GL: Your poems “Bomb-Making Materials, Pt. 1 & 2” show the speaker being, at least temporarily, held aloft and saved by a group of cheerleaders from “riot cops” and “college kids,” among others, who run amok, inciting and responding to violence in their urban milieu below.  The poem is hilarious and strange, and it’s obviously invested with having a bit of crooked fun.  But beyond the tonal audacity and adventurousness of the content, I wonder if this piece provides a kind of commentary for how we (or you, or one) push reality away.  The speaker, after all, revels in the health, beauty and cooperation of the cheerleaders (an image here of civic and sexual utopia), who are in nearly every way antithetical to the marauding, violent masculine hordes below.  That is, the speaker shields himself from anomie and societal decay with a fantastical mass of beautiful women.  Is the poem, among other things, pointing out that this is something we all do—insulate ourselves from news of catastrophe by retreating to the extremes of idiosyncratic fantasy?

 

AF: Man, I’m glad you think that poem is funny! I really wish I meant it that way, I really do, but those poems scare the hell out of me!

 

It actually came out of one of those happy poetic coincidences. I had given an assignment to my students where they had to use a line from a song to jumpstart a poem, then cut out that lyric. I chose for myself this line from The National song “Mr. November” that says, “I used to be carried in the arms of cheerleaders.” I love the use of that image in such a decidedly non-athletic, non-triumphal sense—a failing falling from grace. I thought, “What is the most un-clichéd thing a group of cheerleaders could do to me?” And “Save me from a riot” seemed like a good answer.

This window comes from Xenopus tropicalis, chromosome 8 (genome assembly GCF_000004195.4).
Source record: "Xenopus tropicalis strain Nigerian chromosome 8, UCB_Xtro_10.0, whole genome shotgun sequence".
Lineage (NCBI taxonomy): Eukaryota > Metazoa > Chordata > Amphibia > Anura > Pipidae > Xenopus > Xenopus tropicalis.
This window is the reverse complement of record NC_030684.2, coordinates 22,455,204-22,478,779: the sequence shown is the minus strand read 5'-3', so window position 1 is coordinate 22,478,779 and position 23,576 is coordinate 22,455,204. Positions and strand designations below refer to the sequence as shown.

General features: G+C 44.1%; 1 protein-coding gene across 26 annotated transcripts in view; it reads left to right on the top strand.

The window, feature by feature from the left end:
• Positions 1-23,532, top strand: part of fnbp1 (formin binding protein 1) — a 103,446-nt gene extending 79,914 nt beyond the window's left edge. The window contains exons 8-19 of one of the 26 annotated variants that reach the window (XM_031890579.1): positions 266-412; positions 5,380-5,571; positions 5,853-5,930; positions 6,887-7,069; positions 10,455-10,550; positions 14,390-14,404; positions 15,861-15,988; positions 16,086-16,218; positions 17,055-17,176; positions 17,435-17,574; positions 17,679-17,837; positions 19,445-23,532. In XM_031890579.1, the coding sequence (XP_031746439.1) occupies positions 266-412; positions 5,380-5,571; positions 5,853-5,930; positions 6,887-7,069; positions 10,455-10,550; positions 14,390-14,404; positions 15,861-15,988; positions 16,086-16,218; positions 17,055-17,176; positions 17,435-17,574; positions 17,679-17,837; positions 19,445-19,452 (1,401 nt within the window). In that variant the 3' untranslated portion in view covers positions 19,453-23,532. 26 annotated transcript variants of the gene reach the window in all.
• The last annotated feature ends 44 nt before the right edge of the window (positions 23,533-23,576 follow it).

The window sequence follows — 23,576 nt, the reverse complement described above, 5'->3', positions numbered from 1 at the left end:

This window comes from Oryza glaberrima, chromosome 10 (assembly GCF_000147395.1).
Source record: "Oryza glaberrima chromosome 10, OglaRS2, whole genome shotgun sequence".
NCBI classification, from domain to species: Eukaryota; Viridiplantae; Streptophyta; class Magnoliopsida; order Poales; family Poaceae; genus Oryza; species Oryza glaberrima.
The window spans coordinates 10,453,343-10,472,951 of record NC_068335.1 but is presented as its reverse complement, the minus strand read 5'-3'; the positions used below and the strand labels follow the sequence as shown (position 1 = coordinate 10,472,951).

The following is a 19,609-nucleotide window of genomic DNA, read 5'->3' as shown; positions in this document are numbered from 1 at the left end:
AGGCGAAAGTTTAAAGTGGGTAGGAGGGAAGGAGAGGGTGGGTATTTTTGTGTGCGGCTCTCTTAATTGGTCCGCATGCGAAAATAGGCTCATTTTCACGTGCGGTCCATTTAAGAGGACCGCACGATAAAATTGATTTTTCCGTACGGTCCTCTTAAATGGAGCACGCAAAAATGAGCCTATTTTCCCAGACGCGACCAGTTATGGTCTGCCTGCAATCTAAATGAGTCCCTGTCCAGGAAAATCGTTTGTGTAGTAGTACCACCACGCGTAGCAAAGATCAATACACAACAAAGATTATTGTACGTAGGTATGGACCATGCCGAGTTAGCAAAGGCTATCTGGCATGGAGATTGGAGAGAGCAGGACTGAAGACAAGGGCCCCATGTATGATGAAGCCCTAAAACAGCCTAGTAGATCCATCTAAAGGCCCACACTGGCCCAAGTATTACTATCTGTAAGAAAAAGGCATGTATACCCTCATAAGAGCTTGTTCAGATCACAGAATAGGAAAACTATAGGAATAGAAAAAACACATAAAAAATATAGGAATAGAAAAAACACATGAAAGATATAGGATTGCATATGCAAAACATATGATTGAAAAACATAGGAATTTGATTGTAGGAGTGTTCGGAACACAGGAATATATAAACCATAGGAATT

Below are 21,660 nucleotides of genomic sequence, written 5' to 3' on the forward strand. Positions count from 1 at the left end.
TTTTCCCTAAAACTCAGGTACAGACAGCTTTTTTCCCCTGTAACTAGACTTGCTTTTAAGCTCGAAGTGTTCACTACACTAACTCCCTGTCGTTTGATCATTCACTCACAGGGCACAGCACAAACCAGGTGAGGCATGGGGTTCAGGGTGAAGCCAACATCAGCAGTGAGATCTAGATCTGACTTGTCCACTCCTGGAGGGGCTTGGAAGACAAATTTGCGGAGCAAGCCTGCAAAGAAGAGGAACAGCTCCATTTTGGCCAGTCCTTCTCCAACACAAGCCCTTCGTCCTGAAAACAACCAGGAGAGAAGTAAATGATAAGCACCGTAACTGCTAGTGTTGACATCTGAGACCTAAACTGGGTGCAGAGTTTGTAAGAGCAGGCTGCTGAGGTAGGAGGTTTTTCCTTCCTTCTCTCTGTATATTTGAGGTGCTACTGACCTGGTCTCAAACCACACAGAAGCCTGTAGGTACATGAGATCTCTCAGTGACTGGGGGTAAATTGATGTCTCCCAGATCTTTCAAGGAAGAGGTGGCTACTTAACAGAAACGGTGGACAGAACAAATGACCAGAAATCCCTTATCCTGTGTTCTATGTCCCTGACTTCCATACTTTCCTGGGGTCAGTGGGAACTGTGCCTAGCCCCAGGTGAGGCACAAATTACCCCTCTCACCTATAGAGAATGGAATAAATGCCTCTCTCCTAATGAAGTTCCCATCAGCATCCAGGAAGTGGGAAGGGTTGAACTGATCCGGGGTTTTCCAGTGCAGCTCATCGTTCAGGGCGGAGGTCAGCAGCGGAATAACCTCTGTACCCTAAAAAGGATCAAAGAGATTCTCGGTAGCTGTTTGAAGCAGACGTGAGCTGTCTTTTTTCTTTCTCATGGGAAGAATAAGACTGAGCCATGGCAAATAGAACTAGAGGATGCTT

The character in the poem isn’t carried in the arms of cheerleaders because he’s the hero of the game or pulled a toddler off the subway tracks; it’s because he was caught in this, as you point out, young, masculine horde, and this guy, who feels such distance from that horde, who is trying to be a one-man, anti-masculine horde, still finds time in his brain to do what these masculine hordes would do: objectify sexually these people that save his life because of who they seem to be on the outside. What started as an exercise in destroying stereotypes became, to me, an exercise in trying to dissect why this man does this, even though he feels it is wrong. Is it biological? Is it that this stereotype has been so drilled into his head that he can’t fully cast it aside even though he knows he needs to? Is it something in his upbringing? Some societal influence? I ask myself similar questions in a few other poems in I AM NOT A PIONEER too. I’ll be honest, it terrified me when I was writing those poems. They were a bit agonizing coming out, but I also think it led me to some really interesting and important places in my poems and in my brain.

 

 

GL: Let’s talk titles.  Why is the concept of (not being) a pioneer at the center of this collection?  Why the negative definition of self?  What would it mean to be, as a poet, a pioneer, and why do you push this designation away?